The leader of a group of extremist Muslims who planned a “foreign incursion” to help overthrow the government of the southern Philippines in 2016 has been sentenced to seven years in prison.
- Robert Cerantonio is the last of the group of six to be sentenced over the overthrow plot
- Justice Michael Croucher said Cerantonio had a higher degree of culpability as the leader of the group
- The court previously heard the men spoke in code, adopted aliases and sought bank loans to fund their trip
Robert Cerantonio, 34, is the last of six Melbourne men who have now been convicted of preparing to go to the troubled region of Mindanao “with the intent to engage in hostile activity”.
The men purchased a boat and a four wheel drive vehicle to tow it to Cape York.
They also bought survival gear as well as navigational equipment, and had drawn maps of the seas near their targeted destination.
They were intercepted before they could sail to the Philippines in what Justice Michael Croucher said was a trip “doomed to fail”.
“It’s hard to imagine they would have made it very far past the breakers,” Justice Croucher said.
Justice Croucher said Cerantonio, along with Paul Dacre, Antonino Granata, Shayden Thorne, Kadir Kaya and Murat Kaya, “agreed to encourage acts … directed [to] … overthrow by force or violence the government of the southern Philippines” between October 2015 and May 2016.
Each of the men “had an affinity with Islamic extremism”, particularly Cerantanio, who has been described as the group’s “leader and religious adviser”.
Justice Croucher said Cerantonio had a higher degree of culpability as the leader of the group and because he was the one who convinced the others to take part in the plot.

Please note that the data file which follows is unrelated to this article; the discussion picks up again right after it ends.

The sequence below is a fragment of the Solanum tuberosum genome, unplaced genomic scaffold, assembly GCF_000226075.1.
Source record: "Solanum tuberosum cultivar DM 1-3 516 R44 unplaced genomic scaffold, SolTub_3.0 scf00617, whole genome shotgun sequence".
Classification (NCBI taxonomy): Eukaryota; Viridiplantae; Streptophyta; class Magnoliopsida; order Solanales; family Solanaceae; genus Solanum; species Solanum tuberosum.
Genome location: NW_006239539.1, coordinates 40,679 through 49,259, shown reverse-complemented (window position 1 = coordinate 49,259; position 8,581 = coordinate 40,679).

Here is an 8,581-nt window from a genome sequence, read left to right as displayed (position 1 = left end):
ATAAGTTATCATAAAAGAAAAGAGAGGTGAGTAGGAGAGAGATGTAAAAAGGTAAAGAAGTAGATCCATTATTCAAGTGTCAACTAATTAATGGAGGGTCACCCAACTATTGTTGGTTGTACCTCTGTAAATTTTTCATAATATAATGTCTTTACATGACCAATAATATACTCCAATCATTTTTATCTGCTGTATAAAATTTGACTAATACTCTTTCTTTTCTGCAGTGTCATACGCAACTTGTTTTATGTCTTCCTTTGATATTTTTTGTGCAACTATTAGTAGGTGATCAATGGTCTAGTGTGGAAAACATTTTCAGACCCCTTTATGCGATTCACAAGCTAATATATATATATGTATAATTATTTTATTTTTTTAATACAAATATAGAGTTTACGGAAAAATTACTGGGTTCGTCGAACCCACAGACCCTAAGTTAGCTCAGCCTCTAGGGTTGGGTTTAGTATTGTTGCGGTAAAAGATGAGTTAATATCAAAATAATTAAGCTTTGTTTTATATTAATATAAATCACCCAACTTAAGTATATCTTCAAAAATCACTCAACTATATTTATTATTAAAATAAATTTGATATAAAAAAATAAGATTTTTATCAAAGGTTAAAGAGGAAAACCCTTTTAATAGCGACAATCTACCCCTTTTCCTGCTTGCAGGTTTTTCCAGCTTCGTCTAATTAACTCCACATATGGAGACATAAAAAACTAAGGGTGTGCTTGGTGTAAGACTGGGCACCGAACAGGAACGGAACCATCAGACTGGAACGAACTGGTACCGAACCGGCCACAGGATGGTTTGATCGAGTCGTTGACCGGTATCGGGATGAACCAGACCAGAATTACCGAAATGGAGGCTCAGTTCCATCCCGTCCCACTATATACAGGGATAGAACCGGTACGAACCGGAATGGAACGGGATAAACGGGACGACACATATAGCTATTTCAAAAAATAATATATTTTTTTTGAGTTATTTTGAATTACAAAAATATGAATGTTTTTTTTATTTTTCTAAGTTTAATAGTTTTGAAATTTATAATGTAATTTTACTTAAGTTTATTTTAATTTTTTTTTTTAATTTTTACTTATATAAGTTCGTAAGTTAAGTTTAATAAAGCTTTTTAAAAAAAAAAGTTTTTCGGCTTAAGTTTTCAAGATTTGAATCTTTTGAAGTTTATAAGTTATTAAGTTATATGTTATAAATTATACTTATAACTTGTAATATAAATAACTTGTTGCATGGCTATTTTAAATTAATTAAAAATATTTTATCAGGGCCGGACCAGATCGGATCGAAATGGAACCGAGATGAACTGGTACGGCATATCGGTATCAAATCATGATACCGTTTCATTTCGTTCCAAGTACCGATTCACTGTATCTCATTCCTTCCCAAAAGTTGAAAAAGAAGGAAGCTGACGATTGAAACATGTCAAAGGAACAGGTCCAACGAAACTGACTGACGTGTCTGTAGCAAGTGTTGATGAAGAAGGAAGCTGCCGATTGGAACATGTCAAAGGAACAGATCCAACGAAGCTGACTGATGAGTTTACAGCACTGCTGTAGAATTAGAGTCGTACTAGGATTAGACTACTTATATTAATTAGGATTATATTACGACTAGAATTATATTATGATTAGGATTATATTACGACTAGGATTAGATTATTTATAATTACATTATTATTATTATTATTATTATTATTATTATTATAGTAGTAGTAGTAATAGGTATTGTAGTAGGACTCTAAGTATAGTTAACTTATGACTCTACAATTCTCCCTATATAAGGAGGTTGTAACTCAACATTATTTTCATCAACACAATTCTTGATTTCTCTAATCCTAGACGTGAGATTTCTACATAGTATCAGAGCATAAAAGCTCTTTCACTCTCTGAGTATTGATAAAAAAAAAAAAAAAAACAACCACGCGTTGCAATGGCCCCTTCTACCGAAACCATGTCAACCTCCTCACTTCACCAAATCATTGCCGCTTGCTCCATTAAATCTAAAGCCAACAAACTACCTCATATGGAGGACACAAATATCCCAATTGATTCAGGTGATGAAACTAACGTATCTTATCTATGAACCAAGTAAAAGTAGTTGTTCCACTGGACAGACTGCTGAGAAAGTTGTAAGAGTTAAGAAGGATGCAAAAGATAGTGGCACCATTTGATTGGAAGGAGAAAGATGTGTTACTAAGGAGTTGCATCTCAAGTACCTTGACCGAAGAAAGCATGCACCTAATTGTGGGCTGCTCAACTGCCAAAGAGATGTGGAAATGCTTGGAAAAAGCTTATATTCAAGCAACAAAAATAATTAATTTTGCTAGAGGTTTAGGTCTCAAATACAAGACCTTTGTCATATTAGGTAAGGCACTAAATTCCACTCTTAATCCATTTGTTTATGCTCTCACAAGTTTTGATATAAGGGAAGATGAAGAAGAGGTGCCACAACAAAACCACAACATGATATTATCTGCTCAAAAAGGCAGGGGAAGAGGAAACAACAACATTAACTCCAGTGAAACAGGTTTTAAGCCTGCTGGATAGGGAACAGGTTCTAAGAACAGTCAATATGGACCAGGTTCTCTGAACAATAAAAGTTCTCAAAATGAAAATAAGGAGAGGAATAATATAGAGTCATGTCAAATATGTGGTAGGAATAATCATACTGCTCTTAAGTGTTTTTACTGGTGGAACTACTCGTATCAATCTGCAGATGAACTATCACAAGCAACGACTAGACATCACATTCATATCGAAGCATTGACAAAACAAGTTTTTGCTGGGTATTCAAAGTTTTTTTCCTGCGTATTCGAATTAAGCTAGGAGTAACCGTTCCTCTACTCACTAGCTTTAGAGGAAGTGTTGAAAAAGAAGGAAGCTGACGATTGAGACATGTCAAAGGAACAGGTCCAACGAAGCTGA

He referred to Cerantonio’s “misguided and dangerous religious thinking” and his history of encouraging others to support or engage in religious violence.
Cerantonio must serve at least 5 years and three months in jail before he is eligible for parole.
He had spent a year living in the Philippines before he was deported in 2014 and had publicly preached support for Islamic State in Iraq and Syria and advocated for sharia law.
Cerantonio was brought up as a Christian and had converted to Islam at the age of 17.
During a plea hearing in March, his lawyers told Justice Croucher Cerantonio was not a typical Islamic extremist — while he preached and posted extreme material to social media sites, his views were “somewhat nuanced”, his lawyers had argued.
Defence barrister Jarrod Williams said this was evidenced by the fact Cerantonio had an “eclectic” mix of music on his phone when he was arrested, which included artists such as ACDC, Bob Marley, Edith Piaf, Cold Chisel and Queen.
Group had no experience with boats
In earlier hearings, Justice Croucher heard the men spoke in code, adopted aliases and sought bank loans to fund their trip. None of them had any experience with boats.
The court was told the group was originally planning to sail with their wives and children but could not find a suitable boat.
Murat Kaya was sentenced to a jail sentence of three years and eight months, with a non-parole period of two years and nine months.
Shayden Thorne, 31, was given a jail term of three years and ten months, with a non-parole period of two years and ten and a half months.
With time served, Thorne was able to apply for parole in March.
But in a statement, the Federal Attorney-General “declined to release Shayden Thorne on parole” on 14 March, 2019.